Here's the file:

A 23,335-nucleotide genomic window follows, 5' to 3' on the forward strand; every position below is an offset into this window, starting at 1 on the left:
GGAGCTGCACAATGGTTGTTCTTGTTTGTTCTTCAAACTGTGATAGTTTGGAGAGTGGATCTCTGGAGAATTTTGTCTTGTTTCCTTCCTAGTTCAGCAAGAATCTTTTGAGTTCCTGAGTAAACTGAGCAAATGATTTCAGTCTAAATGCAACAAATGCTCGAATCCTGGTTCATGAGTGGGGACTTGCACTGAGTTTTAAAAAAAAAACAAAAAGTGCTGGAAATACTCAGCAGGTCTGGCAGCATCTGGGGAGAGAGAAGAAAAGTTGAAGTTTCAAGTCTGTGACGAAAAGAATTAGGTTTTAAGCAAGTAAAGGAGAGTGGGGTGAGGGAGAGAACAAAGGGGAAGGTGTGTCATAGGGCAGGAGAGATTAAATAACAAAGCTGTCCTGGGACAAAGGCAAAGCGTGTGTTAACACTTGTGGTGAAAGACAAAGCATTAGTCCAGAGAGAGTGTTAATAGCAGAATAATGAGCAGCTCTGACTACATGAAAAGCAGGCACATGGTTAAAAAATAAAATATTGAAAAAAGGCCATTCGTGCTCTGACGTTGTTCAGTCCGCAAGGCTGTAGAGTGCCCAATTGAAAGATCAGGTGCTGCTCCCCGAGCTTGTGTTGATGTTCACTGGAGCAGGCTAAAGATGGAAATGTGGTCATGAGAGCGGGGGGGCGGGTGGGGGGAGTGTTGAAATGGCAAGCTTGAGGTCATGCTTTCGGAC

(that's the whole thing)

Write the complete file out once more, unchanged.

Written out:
A 23,335-nucleotide genomic window follows, 5' to 3' on the forward strand; every position below is an offset into this window, starting at 1 on the left:
GGAGCTGCACAATGGTTGTTCTTGTTTGTTCTTCAAACTGTGATAGTTTGGAGAGTGGATCTCTGGAGAATTTTGTCTTGTTTCCTTCCTAGTTCAGCAAGAATCTTTTGAGTTCCTGAGTAAACTGAGCAAATGATTTCAGTCTAAATGCAACAAATGCTCGAATCCTGGTTCATGAGTGGGGACTTGCACTGAGTTTTAAAAAAAAAACAAAAAGTGCTGGAAATACTCAGCAGGTCTGGCAGCATCTGGGGAGAGAGAAGAAAAGTTGAAGTTTCAAGTCTGTGACGAAAAGAATTAGGTTTTAAGCAAGTAAAGGAGAGTGGGGTGAGGGAGAGAACAAAGGGGAAGGTGTGTCATAGGGCAGGAGAGATTAAATAACAAAGCTGTCCTGGGACAAAGGCAAAGCGTGTGTTAACACTTGTGGTGAAAGACAAAGCATTAGTCCAGAGAGAGTGTTAATAGCAGAATAATGAGCAGCTCTGACTACATGAAAAGCAGGCACATGGTTAAAAAATAAAATATTGAAAAAAGGCCATTCGTGCTCTGACGTTGTTCAGTCCGCAAGGCTGTAGAGTGCCCAATTGAAAGATCAGGTGCTGCTCCCCGAGCTTGTGTTGATGTTCACTGGAGCAGGCTAAAGATGGAAATGTGGTCATGAGAGCGGGGGGGCGGGTGGGGGGAGTGTTGAAATGGCAAGCTTGAGGTCATGCTTTCGGAC